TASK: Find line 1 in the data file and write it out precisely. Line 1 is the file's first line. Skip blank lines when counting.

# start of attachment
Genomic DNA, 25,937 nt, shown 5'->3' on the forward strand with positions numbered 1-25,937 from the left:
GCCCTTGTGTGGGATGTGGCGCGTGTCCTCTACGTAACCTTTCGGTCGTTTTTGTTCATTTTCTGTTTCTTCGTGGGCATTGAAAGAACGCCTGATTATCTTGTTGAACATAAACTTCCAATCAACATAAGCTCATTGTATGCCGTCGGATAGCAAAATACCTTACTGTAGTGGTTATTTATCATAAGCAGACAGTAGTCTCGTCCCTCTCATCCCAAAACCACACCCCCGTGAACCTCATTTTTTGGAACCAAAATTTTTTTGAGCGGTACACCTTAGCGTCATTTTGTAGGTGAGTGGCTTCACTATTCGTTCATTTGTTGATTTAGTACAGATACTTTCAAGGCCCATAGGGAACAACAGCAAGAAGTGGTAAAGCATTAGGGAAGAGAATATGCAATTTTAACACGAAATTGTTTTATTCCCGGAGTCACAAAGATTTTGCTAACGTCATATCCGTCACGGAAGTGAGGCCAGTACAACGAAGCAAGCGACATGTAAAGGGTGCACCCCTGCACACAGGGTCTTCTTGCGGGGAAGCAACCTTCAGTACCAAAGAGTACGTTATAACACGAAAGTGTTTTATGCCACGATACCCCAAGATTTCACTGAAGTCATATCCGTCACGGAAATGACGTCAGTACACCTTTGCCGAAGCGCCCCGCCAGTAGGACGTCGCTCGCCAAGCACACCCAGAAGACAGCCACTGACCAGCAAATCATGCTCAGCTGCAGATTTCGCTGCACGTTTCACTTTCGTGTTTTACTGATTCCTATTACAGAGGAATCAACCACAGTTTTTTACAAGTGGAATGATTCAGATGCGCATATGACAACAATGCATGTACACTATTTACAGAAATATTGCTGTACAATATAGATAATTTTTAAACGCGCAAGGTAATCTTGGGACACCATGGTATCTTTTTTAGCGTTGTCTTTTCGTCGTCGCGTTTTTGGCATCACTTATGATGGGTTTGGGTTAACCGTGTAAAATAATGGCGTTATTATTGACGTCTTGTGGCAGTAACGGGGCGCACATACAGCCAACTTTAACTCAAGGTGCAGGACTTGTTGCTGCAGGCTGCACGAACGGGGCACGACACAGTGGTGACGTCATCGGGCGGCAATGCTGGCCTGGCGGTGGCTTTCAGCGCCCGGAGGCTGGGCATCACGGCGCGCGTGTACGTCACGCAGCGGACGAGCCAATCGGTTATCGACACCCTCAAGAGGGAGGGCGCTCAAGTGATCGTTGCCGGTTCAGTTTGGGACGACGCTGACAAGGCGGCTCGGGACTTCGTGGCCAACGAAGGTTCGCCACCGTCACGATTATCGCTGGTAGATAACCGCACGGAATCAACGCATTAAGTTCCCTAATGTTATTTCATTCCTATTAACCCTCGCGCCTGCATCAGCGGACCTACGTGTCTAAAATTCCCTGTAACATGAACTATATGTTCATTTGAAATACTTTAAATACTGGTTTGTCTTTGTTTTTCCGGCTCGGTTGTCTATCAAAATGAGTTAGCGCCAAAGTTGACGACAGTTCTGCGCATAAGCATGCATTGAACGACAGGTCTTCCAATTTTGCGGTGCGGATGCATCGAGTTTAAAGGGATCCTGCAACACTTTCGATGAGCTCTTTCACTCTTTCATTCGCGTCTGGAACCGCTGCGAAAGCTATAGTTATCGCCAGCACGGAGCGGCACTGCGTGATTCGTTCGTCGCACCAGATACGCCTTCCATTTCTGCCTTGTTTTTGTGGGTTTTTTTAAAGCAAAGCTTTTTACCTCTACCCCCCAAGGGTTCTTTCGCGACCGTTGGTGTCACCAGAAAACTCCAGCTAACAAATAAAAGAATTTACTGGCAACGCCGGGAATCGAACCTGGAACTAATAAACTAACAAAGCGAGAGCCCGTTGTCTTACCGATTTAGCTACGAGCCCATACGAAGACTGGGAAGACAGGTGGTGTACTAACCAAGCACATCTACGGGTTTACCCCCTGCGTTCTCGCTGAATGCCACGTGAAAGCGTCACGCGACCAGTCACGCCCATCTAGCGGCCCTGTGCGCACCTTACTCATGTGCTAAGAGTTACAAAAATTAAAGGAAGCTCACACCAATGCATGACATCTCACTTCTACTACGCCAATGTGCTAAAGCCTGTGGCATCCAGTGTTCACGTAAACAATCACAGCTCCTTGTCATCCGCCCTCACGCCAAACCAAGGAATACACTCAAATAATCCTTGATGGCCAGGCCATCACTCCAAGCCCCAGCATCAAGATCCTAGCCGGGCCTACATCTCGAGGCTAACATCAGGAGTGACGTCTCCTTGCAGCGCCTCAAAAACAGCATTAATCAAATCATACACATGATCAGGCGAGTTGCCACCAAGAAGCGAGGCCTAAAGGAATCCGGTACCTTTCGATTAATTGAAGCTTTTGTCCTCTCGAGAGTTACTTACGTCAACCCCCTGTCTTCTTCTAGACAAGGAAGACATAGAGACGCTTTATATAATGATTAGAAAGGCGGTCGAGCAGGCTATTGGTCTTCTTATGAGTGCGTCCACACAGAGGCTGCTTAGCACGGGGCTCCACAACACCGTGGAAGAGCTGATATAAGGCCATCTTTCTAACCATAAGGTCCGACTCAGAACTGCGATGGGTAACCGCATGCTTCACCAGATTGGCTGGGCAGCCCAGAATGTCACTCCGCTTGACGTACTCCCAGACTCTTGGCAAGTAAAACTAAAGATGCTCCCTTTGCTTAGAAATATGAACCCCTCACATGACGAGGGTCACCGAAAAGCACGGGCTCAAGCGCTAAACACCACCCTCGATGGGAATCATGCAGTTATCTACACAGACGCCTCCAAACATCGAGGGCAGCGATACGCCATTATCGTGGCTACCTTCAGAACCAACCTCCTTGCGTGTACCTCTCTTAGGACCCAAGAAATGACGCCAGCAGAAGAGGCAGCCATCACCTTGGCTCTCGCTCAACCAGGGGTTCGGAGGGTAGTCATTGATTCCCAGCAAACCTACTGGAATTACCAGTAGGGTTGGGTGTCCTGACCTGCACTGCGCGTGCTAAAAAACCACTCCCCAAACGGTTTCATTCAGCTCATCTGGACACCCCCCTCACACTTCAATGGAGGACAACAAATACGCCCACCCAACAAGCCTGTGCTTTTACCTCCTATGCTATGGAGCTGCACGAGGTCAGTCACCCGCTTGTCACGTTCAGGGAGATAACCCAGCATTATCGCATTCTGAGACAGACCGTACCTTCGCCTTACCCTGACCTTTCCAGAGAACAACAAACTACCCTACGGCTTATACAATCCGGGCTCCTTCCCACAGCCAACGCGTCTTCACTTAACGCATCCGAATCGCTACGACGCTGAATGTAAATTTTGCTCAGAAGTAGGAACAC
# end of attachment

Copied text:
Genomic DNA, 25,937 nt, shown 5'->3' on the forward strand with positions numbered 1-25,937 from the left: